Recently, specialised systems have become available to identify individuals using speaker verification (speaker recognition). In such systems, the user talks into a microphone linked to a computer. This equipment converts the spoken words into digital signals, which are evaluated by the identification software.
The objective of speaker verification is to check the supposed identity of the person based upon their voice. This is achieved by checking the speech characteristics of the speaker against an existing reference pattern. If they correspond, then a reaction can be initiated (e.g. 'open door').
126.96.36.199 Fingerprinting procedures (dactyloscopy)
Criminology has been using fingerprinting procedures for the identification of criminals since the early twentieth century. This process is based upon the comparison of papillae and dermal ridges of the fingertips, which can be obtained not only from the finger itself, but also from objects that the individual in question has touched.
When fingerprinting procedures are used for personal identification, usually for entrance procedures, the fingertip is placed upon a special reader. The system calculates a data record from the pattern it has read and compares this with a stored reference pattern. Modern fingerprint ID systems require less than half a second to recognise and check a fingerprint. In order to prevent violent frauds, fingerprint ID systems have even been developed that can detect whether the finger placed on the reader is that of a living person (Schmidhäusler, 1995).
1.1.4 Smart cards
A smart card is an electronic data storage system, possibly with additional computing capacity (microprocessor card), which - for convenience - is incorporated into a plastic card the size of a credit card. The first smart cards in the form of prepaid telephone smart cards were launched in 1984. Smart cards are placed in a reader, which makes a galvanic connection to the contact surfaces of the smart card using contact springs. The smart card is supplied with energy and a clock pulse from the reader via the contact surfaces. Data transfer between the reader and the card takes place using a bidirectional serial interface (I/O port). It is possible to differentiate between two basic types of smart card based upon their internal functionality: the memory card and the microprocessor card.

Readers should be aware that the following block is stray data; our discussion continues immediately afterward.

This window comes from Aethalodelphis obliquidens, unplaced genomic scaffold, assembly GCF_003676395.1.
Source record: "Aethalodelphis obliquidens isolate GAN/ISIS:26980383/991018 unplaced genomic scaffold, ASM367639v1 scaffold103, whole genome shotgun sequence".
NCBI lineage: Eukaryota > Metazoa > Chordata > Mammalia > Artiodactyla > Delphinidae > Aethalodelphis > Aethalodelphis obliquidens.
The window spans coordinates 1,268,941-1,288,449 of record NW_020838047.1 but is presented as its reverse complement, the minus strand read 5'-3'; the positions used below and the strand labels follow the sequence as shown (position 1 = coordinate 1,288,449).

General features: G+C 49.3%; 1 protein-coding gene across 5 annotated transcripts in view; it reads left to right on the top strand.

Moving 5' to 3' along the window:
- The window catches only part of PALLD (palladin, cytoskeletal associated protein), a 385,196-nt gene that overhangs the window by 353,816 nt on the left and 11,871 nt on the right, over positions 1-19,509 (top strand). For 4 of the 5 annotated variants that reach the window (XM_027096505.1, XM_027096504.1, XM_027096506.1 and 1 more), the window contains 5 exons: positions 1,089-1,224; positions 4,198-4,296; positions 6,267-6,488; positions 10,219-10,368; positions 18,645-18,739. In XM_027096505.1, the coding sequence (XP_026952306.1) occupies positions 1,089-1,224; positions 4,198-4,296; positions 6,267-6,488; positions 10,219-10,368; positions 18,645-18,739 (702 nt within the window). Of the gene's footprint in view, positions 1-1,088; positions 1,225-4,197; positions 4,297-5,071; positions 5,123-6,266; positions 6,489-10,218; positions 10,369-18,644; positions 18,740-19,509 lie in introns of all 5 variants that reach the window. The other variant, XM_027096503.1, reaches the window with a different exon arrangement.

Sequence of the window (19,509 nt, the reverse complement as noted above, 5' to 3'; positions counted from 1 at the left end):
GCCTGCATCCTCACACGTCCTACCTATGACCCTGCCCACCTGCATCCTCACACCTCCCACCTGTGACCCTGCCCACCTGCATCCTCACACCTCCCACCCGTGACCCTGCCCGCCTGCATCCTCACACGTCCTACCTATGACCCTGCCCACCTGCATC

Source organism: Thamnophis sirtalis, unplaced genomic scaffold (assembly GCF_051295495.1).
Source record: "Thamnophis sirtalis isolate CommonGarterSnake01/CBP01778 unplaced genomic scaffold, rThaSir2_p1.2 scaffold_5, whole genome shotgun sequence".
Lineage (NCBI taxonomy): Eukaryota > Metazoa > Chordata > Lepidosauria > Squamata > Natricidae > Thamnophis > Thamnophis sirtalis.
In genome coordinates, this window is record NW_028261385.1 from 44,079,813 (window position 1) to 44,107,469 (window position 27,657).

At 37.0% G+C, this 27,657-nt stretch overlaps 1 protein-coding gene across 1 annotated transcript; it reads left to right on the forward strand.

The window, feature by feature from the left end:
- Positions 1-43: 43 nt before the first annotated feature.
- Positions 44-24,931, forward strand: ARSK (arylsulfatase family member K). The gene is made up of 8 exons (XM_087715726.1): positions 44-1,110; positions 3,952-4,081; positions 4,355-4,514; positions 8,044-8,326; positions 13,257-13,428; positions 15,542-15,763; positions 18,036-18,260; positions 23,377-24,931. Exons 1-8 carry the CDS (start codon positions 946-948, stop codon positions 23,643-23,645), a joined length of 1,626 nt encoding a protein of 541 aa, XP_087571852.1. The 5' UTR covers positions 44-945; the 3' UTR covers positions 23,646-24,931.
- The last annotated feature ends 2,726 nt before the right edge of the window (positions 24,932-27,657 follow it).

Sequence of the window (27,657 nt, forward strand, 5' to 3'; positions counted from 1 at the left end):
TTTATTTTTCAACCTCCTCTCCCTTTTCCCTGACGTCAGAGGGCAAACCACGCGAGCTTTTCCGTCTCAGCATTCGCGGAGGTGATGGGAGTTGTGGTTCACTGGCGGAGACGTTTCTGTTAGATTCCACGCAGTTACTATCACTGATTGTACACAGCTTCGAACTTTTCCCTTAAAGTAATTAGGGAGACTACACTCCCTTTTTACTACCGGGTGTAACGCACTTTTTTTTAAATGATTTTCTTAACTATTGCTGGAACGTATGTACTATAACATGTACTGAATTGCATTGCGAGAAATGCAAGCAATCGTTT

One of the primary advantages of the smart card is the fact that the data stored on it can be protected against undesired (read) access and manipulation. Smart cards make all services that relate to information or financial transactions simpler, safer and cheaper. For this reason, 200 million smart cards were issued worldwide in 1992. In 1995 this figure had risen to 600 million, of which 500 million were memory cards and 100 million were microprocessor cards. The smart card market therefore represents one of the fastest growing subsectors of the microelectronics industry.
One disadvantage of contact-based smart cards is the vulnerability of the contacts to wear, corrosion and dirt. Readers that are used frequently are expensive to maintain due to their tendency to malfunction. In addition, readers that are accessible to the public (telephone boxes) cannot be protected against vandalism.
188.8.131.52 Memory cards